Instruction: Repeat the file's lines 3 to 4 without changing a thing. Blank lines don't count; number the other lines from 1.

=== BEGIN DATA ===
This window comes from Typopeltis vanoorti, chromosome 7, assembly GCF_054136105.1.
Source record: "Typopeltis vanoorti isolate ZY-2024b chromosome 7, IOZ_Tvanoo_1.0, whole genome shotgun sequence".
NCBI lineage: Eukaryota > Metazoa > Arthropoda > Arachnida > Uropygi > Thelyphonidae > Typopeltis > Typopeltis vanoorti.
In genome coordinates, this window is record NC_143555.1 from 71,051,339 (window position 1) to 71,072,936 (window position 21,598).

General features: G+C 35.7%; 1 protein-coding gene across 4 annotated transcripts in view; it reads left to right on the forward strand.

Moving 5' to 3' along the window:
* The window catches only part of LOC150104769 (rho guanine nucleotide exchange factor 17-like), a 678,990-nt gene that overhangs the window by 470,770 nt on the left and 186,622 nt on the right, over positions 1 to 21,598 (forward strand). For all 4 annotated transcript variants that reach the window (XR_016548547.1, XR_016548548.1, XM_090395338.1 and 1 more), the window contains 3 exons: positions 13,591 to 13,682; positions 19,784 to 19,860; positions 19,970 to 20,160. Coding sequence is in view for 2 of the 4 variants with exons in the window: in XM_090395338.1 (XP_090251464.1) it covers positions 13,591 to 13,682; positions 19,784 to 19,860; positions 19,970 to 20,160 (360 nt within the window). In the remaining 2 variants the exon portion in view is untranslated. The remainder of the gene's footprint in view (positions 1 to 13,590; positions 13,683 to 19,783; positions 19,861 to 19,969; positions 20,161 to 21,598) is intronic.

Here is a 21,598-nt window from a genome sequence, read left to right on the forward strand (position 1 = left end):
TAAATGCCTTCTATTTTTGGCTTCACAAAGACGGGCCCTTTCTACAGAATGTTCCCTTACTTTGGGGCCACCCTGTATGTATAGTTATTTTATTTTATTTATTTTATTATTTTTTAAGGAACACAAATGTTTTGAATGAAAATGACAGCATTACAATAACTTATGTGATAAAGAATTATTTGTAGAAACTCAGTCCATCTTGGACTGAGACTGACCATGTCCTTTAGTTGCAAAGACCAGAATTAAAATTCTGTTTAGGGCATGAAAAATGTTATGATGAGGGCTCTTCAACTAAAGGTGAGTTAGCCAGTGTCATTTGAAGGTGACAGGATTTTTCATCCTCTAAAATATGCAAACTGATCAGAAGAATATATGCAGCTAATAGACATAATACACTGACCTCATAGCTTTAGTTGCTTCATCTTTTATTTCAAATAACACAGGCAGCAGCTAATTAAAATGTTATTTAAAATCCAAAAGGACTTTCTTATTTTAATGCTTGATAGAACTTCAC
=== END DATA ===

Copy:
NCBI lineage: Eukaryota > Metazoa > Arthropoda > Arachnida > Uropygi > Thelyphonidae > Typopeltis > Typopeltis vanoorti.
In genome coordinates, this window is record NC_143555.1 from 71,051,339 (window position 1) to 71,072,936 (window position 21,598).